Could Downsizing Your Home End Up Backfiring?

A young couple moving boxes and plants into a new apartment.

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Don't move to a smaller home until you've asked yourself three key questions.

Key points

  • Downsizing your home means moving to a smaller property.
  • Many people downsize to save money or avoid maintenance issues.
  • Your decision could end up backfiring if the circumstances aren't right. 

Downsizing your home is often thought to be a good way to free up some cash in your budget. Many people downsize if they're having trouble covering the bills or if they're getting older and no longer need the space or want the hassle of their current larger property.

However, sometimes downsizing doesn't end up paying off -- either because it doesn't save you money or because you can't live happily in your smaller property over the long term.  

So, how can you tell if downsizing is a good move or if it's likely to backfire and leave you facing a lot of regret? Just ask yourself three key questions to help you decide. 

1. Will you be able to get an affordable new home and a reasonable mortgage rate?

One of the biggest issues that could arise when downsizing is that you may not actually be able to save any money by switching to a smaller home. 

This could happen if you are unable to find a reasonably priced new place or if you can't qualify for a mortgage loan to buy one and you can't pay cash for a new property.  

With mortgage rates rising significantly this year, there's a very real possibility you could find yourself with a home loan that's much more expensive than the one you had. In some cases, getting stuck with a much higher rate negates any savings that come from buying a lower-priced house.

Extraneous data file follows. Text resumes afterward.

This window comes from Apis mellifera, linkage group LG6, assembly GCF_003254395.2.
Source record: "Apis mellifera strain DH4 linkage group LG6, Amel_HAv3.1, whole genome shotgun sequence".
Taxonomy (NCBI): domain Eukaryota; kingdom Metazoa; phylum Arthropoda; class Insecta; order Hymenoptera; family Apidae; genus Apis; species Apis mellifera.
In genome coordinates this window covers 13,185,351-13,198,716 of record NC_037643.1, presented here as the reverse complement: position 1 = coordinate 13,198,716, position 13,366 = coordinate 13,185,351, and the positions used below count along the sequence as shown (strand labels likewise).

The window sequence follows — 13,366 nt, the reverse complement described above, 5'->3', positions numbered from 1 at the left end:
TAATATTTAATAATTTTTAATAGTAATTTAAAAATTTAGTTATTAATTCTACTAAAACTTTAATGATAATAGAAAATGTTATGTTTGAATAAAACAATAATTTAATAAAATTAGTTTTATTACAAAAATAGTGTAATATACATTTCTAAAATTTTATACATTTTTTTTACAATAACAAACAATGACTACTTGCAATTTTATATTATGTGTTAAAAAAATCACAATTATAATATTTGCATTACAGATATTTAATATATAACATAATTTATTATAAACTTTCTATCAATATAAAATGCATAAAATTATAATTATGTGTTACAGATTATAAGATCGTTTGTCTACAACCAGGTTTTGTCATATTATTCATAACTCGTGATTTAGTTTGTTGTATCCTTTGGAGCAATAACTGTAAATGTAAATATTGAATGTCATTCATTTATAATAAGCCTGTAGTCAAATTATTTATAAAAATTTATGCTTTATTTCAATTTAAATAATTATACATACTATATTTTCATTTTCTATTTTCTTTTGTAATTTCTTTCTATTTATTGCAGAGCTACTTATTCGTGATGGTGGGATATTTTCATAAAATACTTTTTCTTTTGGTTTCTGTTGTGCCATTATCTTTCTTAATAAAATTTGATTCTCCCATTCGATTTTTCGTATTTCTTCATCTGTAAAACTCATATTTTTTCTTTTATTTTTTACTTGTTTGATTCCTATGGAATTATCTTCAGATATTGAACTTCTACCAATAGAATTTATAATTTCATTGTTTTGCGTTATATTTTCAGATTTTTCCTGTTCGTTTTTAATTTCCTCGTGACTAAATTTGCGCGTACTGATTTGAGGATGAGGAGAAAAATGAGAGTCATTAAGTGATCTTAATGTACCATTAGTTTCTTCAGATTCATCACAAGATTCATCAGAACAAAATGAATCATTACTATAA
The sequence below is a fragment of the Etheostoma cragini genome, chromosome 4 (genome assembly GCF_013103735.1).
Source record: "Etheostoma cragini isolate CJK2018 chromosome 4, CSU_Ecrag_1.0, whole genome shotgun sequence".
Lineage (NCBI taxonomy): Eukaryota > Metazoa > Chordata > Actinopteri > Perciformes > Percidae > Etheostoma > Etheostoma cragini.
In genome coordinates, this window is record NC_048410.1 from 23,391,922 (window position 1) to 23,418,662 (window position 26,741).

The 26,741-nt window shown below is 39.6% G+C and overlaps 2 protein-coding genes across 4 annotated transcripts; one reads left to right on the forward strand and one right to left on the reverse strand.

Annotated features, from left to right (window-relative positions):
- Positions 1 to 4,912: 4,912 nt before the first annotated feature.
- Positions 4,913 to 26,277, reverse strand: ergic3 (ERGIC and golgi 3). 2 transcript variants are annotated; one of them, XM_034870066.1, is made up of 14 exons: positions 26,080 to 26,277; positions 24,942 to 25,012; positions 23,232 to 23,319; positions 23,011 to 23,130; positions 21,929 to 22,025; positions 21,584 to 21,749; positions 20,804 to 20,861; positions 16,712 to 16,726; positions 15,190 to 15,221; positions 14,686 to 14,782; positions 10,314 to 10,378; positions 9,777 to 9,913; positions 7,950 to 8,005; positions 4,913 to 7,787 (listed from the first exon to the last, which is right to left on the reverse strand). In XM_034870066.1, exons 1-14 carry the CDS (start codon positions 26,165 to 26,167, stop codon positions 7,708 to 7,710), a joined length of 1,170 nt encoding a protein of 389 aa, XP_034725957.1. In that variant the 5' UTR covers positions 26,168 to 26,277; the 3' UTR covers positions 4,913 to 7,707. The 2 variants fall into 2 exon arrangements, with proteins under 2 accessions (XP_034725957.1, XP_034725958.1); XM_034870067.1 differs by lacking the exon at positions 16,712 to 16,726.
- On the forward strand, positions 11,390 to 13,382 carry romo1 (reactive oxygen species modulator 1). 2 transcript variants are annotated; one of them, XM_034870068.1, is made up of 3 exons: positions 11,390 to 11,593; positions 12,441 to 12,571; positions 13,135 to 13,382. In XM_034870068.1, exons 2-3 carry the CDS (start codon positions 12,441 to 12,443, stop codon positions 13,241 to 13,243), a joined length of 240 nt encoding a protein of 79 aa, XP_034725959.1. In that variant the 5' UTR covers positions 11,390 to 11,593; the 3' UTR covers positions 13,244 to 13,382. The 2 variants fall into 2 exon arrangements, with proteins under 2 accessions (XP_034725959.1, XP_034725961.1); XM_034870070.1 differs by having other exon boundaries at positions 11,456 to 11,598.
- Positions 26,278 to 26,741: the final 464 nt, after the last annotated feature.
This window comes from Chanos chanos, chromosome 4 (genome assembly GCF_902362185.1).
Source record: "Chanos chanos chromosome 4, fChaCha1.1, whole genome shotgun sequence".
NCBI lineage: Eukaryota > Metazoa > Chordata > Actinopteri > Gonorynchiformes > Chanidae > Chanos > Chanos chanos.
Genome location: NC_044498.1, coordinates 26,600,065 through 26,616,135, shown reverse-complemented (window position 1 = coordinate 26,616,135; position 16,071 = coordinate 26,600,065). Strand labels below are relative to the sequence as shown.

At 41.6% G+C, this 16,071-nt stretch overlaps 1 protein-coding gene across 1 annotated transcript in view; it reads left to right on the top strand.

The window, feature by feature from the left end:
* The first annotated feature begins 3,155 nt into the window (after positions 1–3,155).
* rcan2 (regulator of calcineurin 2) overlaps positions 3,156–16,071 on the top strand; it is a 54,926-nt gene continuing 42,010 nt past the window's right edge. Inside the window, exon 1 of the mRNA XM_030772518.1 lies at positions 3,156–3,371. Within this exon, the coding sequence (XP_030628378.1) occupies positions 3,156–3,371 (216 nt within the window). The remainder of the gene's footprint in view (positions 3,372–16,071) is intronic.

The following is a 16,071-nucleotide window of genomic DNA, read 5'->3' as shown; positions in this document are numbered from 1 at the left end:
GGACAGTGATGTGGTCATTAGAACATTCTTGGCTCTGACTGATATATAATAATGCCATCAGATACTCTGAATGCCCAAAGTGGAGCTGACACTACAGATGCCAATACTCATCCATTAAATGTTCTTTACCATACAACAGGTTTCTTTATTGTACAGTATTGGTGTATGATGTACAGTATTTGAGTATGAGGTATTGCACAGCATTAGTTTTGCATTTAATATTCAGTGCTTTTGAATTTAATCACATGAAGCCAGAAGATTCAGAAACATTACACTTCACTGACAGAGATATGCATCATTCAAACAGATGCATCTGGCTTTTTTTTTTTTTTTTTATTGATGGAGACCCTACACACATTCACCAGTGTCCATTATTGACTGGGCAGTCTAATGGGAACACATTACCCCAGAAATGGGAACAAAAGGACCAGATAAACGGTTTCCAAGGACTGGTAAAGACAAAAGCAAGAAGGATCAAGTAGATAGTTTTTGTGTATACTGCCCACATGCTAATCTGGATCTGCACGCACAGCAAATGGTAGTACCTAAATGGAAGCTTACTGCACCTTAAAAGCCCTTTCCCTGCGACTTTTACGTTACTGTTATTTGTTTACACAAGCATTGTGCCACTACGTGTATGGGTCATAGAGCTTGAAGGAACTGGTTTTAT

2. Will your family circumstances change? 

Sometimes, you may downsize because you no longer believe you need a lot of space due to a change in family dynamics. For example, if your kids are all going away to school then you may think their bedrooms aren't needed any more.

But you should look at the long-term picture of what you expect as far as your family life. Those extra bedrooms may come in handy when you have grandkids, for example, or if your children end up having to move back home temporarily. If you have moved to a smaller space and then you find yourself frustrated because your loved ones can't visit often, you may wish you hadn't done so.  

3. Will you end up unhappy with less space?

Finally, it's important to consider the lifestyle changes that could come from downsizing. A smaller home could mean you no longer have the room to indulge your hobbies or to store your possessions. You may also have less outdoor space, so you could find yourself unable to spend time doing the activities you enjoyed in nature.

You should carefully consider how you use your space and how much room you need to do the things you enjoy. If you can't find a new property that will work for your lifestyle, you could find yourself regretting a move.

Unfortunately, once you've sold your larger house and downsized, it could be difficult or impossible to upgrade to a bigger space again -- especially if property values rise considerably and a larger home ends up out of your budget. You don't want to find yourself trapped in a smaller home that's not right for you, so carefully think through all the implications of making a move before you decide what's right for you.

Our Research Expert